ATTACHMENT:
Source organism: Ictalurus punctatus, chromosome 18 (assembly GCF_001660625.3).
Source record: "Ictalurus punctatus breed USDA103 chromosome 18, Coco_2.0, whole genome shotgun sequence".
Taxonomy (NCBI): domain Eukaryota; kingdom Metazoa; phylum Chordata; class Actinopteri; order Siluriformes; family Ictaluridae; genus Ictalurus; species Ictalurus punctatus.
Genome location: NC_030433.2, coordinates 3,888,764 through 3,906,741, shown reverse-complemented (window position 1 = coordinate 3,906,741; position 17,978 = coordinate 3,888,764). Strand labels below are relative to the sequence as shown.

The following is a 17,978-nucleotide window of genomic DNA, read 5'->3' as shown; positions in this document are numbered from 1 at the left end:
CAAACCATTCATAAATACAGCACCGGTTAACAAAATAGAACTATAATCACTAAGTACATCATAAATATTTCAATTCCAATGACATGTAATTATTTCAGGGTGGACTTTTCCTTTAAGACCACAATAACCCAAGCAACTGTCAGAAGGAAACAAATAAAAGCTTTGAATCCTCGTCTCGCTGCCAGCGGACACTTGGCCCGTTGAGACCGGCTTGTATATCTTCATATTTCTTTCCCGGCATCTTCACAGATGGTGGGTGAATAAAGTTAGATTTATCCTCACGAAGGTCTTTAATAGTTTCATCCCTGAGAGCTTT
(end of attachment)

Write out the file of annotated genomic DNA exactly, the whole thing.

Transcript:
Source organism: Ictalurus punctatus, chromosome 18 (assembly GCF_001660625.3).
Source record: "Ictalurus punctatus breed USDA103 chromosome 18, Coco_2.0, whole genome shotgun sequence".
Taxonomy (NCBI): domain Eukaryota; kingdom Metazoa; phylum Chordata; class Actinopteri; order Siluriformes; family Ictaluridae; genus Ictalurus; species Ictalurus punctatus.
Genome location: NC_030433.2, coordinates 3,888,764 through 3,906,741, shown reverse-complemented (window position 1 = coordinate 3,906,741; position 17,978 = coordinate 3,888,764). Strand labels below are relative to the sequence as shown.

The following is a 17,978-nucleotide window of genomic DNA, read 5'->3' as shown; positions in this document are numbered from 1 at the left end:
CAAACCATTCATAAATACAGCACCGGTTAACAAAATAGAACTATAATCACTAAGTACATCATAAATATTTCAATTCCAATGACATGTAATTATTTCAGGGTGGACTTTTCCTTTAAGACCACAATAACCCAAGCAACTGTCAGAAGGAAACAAATAAAAGCTTTGAATCCTCGTCTCGCTGCCAGCGGACACTTGGCCCGTTGAGACCGGCTTGTATATCTTCATATTTCTTTCCCGGCATCTTCACAGATGGTGGGTGAATAAAGTTAGATTTATCCTCACGAAGGTCTTTAATAGTTTCATCCCTGAGAGCTTT